Sikh organizations work to help with emergency visas, mental health resources following mass shooting

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GREENWOOD, Ind. — We all continue mourning those we lost one week ago in the FedEx mass shooting, while also coming together in solidarity. We honor the eight victims lost in this tragedy, four of whom are Sikh.

As we speak, families abroad are trying to get to Indiana as quickly as possible to pay their final respects to their loved ones in-person. The United Sikhs is an organization that can help people navigate governmental processes, like securing an emergency visa.

“The challenge that families overseas suffer first is through language,” Volunteer Attorney Jaspreet Kaur said. “They don’t understand the process very well, the immigration law is inevitably very complex, not every information is easily available to them.”

Compound this process with the shock and grief of losing a loved one in a mass shooting, and it becomes more challenging. That is why United Sikhs wants to help.

“We go through the process, we understand the process, we understand what can be done, look at the consulate level if we need to talk to department of justice, or state department in situations like these, we are willing and available to do that too,” Jaspreet said.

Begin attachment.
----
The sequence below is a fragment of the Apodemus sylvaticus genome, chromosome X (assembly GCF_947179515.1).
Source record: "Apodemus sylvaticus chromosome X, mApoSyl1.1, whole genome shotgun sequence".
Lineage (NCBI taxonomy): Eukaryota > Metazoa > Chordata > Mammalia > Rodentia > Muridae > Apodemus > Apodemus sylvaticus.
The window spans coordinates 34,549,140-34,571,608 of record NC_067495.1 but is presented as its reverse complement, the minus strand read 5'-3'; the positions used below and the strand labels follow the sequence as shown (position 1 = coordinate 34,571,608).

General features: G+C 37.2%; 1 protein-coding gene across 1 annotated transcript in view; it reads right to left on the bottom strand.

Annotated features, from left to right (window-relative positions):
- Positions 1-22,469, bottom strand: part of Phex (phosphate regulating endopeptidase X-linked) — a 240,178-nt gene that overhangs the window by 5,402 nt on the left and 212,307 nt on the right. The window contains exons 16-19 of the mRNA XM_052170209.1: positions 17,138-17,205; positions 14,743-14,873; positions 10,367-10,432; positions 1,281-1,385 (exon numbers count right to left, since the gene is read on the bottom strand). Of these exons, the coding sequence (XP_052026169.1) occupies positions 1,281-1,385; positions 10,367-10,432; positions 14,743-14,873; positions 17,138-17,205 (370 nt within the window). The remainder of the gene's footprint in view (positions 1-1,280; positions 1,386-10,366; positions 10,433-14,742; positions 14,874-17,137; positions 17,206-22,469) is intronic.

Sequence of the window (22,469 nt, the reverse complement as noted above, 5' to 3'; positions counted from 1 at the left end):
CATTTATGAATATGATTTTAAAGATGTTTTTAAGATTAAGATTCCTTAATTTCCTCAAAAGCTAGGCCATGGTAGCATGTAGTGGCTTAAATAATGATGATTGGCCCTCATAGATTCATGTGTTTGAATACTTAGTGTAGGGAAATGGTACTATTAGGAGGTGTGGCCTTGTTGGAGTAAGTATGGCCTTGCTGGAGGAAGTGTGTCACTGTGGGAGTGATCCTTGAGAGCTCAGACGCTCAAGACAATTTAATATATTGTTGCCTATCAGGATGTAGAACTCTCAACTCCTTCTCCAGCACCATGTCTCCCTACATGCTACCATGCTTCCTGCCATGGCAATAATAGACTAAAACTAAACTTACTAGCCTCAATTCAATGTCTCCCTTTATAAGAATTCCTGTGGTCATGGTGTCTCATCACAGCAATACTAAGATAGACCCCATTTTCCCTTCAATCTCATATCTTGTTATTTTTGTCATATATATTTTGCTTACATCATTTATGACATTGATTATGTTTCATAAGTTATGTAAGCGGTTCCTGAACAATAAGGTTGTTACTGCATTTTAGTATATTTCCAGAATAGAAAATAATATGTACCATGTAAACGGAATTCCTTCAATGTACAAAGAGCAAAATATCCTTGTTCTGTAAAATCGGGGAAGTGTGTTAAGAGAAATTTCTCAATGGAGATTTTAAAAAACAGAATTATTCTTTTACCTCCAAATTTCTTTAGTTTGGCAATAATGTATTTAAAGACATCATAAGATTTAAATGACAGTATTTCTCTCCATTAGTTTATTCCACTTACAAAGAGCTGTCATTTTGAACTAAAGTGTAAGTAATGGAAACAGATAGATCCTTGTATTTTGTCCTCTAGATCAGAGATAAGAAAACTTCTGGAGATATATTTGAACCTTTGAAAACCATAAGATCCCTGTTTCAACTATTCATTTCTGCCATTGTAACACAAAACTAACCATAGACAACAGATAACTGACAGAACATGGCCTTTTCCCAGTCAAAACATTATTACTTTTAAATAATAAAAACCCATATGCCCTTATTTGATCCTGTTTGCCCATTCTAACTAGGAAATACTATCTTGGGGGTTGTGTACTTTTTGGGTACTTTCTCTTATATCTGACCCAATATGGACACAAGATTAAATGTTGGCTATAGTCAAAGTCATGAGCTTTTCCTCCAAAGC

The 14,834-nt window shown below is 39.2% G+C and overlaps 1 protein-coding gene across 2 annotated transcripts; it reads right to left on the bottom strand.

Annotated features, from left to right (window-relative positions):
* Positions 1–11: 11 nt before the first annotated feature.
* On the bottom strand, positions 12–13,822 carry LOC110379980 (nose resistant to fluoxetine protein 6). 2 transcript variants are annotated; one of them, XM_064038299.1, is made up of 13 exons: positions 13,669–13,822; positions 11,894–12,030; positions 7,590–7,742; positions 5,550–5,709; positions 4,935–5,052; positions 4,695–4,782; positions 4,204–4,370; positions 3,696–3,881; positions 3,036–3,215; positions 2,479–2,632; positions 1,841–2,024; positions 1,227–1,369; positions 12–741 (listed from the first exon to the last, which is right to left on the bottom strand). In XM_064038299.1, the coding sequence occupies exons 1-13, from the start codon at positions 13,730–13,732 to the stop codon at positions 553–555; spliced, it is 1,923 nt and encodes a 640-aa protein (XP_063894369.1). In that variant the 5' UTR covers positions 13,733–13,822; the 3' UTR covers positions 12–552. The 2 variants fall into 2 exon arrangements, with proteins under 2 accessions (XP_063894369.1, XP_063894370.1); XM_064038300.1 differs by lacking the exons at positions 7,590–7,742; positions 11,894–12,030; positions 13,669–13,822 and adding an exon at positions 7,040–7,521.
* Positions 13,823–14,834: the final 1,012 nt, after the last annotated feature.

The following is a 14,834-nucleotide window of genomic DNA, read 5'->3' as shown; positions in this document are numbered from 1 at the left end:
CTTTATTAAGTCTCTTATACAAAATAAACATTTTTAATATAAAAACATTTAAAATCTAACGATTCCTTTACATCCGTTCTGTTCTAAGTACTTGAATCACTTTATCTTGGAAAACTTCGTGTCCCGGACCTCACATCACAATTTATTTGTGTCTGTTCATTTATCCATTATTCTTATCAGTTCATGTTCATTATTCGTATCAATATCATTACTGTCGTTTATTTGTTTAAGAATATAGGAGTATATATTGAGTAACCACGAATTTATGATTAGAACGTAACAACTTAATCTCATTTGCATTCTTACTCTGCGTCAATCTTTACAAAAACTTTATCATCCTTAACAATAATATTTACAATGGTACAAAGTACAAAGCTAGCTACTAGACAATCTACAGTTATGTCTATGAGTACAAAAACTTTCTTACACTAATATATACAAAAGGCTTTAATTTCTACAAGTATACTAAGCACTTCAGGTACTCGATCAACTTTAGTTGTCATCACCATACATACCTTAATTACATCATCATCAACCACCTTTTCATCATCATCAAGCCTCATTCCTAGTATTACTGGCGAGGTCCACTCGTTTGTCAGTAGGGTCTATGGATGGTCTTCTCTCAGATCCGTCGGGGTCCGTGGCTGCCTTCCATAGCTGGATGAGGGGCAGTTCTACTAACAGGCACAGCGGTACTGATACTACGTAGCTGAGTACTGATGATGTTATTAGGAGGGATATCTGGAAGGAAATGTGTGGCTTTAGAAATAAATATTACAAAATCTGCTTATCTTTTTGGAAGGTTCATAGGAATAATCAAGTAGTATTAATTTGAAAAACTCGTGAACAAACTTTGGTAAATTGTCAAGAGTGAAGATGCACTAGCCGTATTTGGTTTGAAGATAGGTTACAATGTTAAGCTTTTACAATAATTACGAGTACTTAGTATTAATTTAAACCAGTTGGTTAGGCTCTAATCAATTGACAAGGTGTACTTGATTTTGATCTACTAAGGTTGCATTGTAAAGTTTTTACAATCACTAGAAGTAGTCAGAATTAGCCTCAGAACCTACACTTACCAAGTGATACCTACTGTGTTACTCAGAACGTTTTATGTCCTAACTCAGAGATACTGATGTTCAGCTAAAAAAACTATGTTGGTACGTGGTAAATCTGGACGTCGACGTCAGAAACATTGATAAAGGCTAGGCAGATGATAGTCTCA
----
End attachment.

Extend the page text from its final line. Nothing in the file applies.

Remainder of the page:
The Greenwood community came together Thursday night to show support and unity with their Sikh neighbors. This tragedy has exposed the need for resources to move forward.

“I think what’s the most tragic part is that we’re seeing that these shootings, they’re being normalized, but no one actually talks about the PTSD that everyone’s left with,” Taniya Kaur, with Lok-E Indy, said. “Not just the victims or the families or friends, but just the community as a whole.”

Lok-E Indy is a group working to empower Sikh youth in the Indianapolis area. They urged people not to become numb to what happened here last Thursday.

“For the youth, we’re hoping that we can somehow pave a path where this is not normalized anymore, and that we become a community where they grow up in a safe environment, where they feel safe going to work, going to school,” Jassie Nijjar said.

Some community members hope people will make a plan for events that were unimaginable to many in Indy prior to April 15.

“You should plan for the worst, to where if something like this does happen, nobody’s scrambling to find out like, ‘hey who can we reach out to help families out,’” Amrinder Singh said.

Along with Lok-E Indy and United Sikhs, you can learn more about the Sikh community at

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